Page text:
The Ministers of Gender/Women’s Affairs in August 2021, adopted and approved Sexual and Gender Based Violence (SGBV) tools and strategies namely the Regional SGBV Training Guidelines; Guidelines for developing Standard Operating Procedures on SGBV; and Review and Inventory Report on SGBV Legislation.

    Ms Shongwe expressed gratitude to the EU for its unwavering support to the Region in addressing threats and its commitment to ensuring that SADC’s infrastructure for peace is strengthened and fully operational.

    Speaking at the same occasion, Mr Jan Sadek, the head of the EU Delegation to Botswana and SADC, said regional programmes in SADC worth more than €150 million are being implemented with support from the EU to address economic integration, citizen security and democratic governance, climate change and natural resources management.

    Mr Sadek said the future of peace is in sustainable development, and this is why the EU has contributed more than €415 million in the last two decades to advance the SADC regional integration agenda, as it believes deeper integration will benefit SADC Member States and their people.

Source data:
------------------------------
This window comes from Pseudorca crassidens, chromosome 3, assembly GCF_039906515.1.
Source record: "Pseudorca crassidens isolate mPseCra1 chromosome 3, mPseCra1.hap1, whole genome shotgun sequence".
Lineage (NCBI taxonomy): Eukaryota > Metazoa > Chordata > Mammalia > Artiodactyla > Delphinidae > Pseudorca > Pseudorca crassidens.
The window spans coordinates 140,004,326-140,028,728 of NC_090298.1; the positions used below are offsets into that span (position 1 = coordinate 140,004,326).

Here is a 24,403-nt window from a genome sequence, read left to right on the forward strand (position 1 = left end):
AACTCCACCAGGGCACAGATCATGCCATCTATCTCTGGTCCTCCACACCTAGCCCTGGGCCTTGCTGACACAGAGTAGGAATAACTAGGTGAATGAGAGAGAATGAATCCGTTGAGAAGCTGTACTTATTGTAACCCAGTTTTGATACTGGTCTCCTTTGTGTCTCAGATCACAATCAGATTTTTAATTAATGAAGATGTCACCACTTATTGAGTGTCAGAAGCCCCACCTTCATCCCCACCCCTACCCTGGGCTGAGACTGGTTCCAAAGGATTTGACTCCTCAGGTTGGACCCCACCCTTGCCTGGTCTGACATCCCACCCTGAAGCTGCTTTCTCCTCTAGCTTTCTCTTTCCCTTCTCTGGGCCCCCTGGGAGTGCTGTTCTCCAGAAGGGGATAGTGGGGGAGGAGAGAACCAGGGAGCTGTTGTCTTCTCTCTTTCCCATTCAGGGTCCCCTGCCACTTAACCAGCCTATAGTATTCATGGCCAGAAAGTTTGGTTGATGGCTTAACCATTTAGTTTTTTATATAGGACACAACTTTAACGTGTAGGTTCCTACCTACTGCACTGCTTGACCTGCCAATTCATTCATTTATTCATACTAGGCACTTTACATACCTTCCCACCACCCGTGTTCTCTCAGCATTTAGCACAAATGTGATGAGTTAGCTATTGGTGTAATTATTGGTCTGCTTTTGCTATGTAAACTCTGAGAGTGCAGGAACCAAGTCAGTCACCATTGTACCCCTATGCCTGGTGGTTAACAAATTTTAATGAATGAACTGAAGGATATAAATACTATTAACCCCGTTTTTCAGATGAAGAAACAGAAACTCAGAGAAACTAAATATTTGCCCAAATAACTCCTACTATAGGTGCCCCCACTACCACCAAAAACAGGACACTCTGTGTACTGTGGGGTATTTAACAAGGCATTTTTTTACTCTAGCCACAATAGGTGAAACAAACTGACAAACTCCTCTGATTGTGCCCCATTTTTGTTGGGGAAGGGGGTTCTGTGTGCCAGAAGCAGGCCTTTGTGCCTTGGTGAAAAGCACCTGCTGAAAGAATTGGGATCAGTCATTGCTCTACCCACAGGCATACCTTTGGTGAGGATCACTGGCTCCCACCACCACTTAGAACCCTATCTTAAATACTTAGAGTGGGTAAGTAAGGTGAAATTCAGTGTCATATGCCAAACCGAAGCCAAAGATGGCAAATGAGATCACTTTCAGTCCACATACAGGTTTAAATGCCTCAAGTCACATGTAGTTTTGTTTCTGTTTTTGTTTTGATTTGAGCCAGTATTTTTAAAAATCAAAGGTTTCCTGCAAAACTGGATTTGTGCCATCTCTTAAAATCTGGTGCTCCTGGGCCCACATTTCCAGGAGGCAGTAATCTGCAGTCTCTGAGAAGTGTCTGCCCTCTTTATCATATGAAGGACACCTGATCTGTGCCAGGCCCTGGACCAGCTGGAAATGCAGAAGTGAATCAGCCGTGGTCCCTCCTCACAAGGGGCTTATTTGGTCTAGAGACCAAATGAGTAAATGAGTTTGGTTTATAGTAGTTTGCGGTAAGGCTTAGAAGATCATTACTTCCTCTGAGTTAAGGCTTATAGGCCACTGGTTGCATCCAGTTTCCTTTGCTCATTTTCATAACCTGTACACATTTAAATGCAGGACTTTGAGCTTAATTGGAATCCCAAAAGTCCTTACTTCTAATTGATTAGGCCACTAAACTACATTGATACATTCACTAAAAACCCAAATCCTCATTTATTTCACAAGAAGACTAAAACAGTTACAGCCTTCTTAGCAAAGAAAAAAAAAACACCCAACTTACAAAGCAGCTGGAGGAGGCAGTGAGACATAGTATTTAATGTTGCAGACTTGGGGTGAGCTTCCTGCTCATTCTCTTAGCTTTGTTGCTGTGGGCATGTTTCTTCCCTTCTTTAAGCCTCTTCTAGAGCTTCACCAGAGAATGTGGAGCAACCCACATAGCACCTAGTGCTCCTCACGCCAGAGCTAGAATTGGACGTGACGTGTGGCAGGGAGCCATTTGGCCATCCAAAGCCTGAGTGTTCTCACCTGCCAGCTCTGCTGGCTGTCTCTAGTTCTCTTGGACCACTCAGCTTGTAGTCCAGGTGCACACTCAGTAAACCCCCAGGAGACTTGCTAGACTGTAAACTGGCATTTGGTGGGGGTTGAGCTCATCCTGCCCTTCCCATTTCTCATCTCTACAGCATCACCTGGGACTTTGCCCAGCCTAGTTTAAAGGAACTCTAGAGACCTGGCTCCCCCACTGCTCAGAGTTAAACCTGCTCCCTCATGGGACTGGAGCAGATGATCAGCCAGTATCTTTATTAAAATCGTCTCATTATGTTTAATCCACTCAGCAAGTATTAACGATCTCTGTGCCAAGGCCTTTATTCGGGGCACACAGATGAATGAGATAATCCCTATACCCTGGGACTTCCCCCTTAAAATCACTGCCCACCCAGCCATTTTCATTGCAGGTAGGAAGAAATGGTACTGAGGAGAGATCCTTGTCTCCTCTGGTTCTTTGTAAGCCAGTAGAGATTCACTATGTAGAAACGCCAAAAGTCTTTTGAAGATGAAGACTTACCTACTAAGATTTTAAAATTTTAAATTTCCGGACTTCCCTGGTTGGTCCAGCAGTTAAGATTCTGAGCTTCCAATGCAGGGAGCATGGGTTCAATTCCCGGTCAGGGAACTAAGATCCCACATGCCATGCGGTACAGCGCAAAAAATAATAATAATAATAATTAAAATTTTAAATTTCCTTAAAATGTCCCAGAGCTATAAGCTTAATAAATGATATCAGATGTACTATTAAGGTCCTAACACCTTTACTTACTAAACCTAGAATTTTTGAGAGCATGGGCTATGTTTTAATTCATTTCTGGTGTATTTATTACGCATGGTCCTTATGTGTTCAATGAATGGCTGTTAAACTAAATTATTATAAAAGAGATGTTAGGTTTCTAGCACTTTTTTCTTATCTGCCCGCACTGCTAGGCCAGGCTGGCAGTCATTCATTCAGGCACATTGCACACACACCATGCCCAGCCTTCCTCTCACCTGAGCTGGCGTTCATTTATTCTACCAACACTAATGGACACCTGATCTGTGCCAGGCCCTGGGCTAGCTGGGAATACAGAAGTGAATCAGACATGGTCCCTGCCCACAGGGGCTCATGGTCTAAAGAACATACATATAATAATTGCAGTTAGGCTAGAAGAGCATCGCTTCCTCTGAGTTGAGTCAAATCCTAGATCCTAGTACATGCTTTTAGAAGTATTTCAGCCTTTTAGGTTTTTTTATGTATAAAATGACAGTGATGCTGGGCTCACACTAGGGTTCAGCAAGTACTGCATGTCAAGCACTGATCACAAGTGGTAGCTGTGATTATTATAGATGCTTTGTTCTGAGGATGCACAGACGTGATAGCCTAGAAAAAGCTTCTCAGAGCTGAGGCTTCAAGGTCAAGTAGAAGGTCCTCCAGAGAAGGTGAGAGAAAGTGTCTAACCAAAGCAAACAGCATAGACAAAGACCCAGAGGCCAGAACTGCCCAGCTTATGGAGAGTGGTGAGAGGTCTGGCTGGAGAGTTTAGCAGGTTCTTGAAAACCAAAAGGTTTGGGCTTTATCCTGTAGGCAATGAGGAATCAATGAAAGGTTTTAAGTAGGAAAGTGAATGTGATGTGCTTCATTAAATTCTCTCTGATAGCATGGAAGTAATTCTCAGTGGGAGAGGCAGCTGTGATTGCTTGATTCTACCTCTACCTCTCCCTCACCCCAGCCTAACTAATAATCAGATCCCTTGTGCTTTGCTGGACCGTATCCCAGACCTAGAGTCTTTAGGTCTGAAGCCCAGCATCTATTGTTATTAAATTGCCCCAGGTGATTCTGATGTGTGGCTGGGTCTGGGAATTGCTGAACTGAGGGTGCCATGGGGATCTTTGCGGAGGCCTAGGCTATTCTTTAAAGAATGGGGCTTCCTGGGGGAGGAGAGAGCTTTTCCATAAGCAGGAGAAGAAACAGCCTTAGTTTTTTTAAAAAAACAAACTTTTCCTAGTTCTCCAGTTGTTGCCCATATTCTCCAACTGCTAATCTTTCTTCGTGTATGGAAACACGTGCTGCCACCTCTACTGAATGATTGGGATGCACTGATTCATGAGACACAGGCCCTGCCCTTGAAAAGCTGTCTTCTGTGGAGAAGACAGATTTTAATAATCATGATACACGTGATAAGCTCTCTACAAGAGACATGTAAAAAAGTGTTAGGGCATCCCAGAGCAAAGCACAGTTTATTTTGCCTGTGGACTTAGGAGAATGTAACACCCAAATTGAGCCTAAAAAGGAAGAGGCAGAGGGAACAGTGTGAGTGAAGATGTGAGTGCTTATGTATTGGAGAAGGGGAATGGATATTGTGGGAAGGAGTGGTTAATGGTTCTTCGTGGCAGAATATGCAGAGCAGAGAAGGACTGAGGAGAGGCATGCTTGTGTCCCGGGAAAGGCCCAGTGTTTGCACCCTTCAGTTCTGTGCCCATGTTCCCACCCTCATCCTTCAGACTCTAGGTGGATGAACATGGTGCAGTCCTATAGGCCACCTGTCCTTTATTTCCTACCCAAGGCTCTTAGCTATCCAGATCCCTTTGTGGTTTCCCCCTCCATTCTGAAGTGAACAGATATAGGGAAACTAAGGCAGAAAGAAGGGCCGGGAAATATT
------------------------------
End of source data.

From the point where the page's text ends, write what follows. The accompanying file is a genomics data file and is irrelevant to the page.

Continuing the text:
The links between security and development, he said, are clear and SADC is the African region's principal organisation for security cooperation.

    Mr Sadek said in the area of electoral assistance, the suspension of travelling due to COVID-19 restrictions continued to have an impact on SPSS since it has not been possible to deploy any physical electoral observation mission to Member States.

    The EU continues to encourage the exchange of information between different electoral observation missions in upcoming elections, as well as the systematic follow-up to recommendations steamed from electoral missions.